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Costa Rica Legal Highlights (Volume I 2013)

Latin American Region Environmental Report, Volume I 2013 

Implementing Regulations for Costa Rica’s 2010 National Waste Law Adopted

On March 19, 2013, Costa Rica published Executive Decree 37567-S-MINAET-H/2013 (the "Decree"), the general implementing regulation of its Law for Integral Waste Management (No. 8839/2010; the "Law"). The Decree creates an interagency body to oversee implementation of the Law (Arts. 5-7), establishes the framework of a National Waste Management Policy (Arts. 13-17), and sets forth waste management plan requirements on a national (Art. 18) and local scale (Art. 20). Waste generators are required to submit waste management plans according to specifications set forth in the Decree. (Arts. 23-24 and Annex II) Both generators and waste managers, among other actors, must meet annual reporting requirements to maintain a centralized database intended to monitor Costa Rica’s waste management. (Arts. 30-32) The Decree also implements Costa Rica’s commitments under Basel Convention, providing a detailed set of procedures for the prior authorization of transboundary waste movements. Prospective exporters and importers of regulated wastes must apply to the Ministry of Health to notify and obtain the consent of the proposed receiving and transit countries. (Arts. 55-61) The Decree also introduces the concept of "sectoral waste plans," which are defined in part as a voluntary mechanism for compliance with the Law’s take-back obligations that apply to products classified as special management wastes. (Art. 26) Sectoral waste plans share the same general features as other waste management plans; however, the Decree does not clearly indicate the circumstances under which this option would apply, nor the party that would be expected to submit the sectoral plan.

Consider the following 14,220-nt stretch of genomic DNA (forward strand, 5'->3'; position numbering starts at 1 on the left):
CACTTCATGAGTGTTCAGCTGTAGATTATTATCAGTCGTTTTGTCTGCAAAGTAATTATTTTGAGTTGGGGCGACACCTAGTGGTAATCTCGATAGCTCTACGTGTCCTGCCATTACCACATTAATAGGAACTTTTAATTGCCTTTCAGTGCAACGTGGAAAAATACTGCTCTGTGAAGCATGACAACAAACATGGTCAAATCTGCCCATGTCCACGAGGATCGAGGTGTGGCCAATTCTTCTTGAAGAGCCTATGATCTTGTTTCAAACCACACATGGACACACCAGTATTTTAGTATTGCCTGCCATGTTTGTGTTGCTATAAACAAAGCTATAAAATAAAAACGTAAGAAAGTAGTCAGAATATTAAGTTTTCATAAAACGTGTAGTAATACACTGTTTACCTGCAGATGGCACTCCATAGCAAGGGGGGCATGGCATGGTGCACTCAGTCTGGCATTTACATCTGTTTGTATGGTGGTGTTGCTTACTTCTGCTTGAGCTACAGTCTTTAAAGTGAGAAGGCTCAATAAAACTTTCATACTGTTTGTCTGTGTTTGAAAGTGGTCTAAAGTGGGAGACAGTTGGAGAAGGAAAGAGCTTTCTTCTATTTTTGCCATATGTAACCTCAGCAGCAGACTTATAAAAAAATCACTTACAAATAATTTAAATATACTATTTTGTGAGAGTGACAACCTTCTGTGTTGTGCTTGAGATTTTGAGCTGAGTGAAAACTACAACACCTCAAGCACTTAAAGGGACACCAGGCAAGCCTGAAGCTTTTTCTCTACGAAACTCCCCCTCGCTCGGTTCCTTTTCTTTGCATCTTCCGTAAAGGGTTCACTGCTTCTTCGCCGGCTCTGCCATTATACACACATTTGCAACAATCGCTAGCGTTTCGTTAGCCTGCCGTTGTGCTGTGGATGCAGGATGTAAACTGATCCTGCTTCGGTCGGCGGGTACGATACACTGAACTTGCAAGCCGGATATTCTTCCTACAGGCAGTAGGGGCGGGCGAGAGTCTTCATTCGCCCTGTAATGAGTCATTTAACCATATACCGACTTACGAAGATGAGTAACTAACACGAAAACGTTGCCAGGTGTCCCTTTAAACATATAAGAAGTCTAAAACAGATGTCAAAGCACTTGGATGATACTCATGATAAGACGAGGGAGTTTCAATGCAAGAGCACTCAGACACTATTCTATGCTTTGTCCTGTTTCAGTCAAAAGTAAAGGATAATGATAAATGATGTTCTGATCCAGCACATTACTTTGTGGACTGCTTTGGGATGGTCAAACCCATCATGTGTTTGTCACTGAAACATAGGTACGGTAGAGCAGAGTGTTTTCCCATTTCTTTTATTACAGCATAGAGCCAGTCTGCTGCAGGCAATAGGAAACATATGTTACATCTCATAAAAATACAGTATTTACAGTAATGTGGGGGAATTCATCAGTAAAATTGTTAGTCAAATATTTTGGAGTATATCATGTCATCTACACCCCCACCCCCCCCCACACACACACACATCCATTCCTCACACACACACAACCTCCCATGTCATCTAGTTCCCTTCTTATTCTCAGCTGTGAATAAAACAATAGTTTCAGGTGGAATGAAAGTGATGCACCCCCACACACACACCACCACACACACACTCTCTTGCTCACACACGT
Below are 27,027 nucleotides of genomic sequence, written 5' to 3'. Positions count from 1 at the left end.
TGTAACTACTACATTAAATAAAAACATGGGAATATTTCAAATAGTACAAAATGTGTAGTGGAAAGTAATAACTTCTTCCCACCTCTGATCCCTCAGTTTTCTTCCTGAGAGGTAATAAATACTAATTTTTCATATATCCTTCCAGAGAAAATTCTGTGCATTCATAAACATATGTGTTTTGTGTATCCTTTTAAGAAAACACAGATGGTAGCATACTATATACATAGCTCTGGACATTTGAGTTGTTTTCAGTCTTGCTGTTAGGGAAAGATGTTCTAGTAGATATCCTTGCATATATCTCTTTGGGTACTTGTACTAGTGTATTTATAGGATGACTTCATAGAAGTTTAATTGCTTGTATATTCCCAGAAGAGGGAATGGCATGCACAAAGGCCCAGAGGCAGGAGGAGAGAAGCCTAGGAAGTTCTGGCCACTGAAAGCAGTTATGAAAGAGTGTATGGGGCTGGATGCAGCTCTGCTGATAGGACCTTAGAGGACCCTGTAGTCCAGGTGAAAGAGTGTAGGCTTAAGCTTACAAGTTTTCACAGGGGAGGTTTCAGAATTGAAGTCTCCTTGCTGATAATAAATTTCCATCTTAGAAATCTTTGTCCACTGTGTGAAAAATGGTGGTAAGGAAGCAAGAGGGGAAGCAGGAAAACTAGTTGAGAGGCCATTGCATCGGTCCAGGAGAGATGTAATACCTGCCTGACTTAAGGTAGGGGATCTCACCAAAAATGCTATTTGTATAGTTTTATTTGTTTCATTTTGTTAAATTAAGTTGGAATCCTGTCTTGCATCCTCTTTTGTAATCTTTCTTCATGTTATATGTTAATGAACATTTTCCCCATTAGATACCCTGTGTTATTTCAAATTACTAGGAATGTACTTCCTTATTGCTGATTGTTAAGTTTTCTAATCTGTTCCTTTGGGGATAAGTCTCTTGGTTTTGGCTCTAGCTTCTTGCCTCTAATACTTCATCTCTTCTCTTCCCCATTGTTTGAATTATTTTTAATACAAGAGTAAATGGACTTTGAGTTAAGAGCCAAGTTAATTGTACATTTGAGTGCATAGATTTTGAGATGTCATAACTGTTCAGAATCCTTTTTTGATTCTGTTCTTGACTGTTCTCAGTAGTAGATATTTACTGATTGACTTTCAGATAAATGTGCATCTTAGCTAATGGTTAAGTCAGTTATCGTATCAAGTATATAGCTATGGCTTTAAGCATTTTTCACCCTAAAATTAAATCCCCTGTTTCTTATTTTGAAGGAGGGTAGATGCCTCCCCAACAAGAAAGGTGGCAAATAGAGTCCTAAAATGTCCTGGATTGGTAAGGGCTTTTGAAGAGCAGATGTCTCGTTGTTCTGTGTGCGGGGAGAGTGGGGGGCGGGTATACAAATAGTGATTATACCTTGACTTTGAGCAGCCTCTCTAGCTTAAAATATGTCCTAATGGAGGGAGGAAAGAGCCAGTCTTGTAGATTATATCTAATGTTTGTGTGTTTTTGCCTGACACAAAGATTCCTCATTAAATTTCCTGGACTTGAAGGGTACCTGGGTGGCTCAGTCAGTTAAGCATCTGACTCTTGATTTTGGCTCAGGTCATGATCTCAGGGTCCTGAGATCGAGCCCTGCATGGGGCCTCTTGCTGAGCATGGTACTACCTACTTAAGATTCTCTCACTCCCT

Costa Rica Amends Fuel Transport Regulation

Costa Rica has amended Executive Decree Nº 36627-MINAET, General Regulation on Fuel Transport (Reglamento para la Regulación del Transporte de Combustible), modifying the operating permit process and the specifications for fuel transport equipment. The requirements for obtaining an operating permit now include specific instructions for tank trailers transported by more than one transporter. (Arts. 1, 2) As of 2014, replacement fuel delivery equipment must be no more than ten years old, and as of 2018, no more than five years old. Likewise, replacement tank trailers designed to contain liquid hydrocarbons or those designed to transport gas cylinders cannot be older than 5 years. (Arts. 2-3).

© 2020 Beveridge & Diamond PC National Law Review, Volume III, Number 130


About this Author

Russell Fraker, Environmental Attorney, Beveridge Diamond Washington, DC

Russell Fraker has broad, multi-jurisdictional experience with air, biosafety, chemical, product stewardship, waste, and water laws.

Russell represents clients in domestic and international environmental matters, predominantly through compliance counseling on regulatory regimes affecting facilities and products.

Latin America

Russell has worked throughout the Americas and has particularly deep experience in Brazil and Canada. As a member of the firm’s Latin America practice, he assists companies with a wide range of compliance issues across the...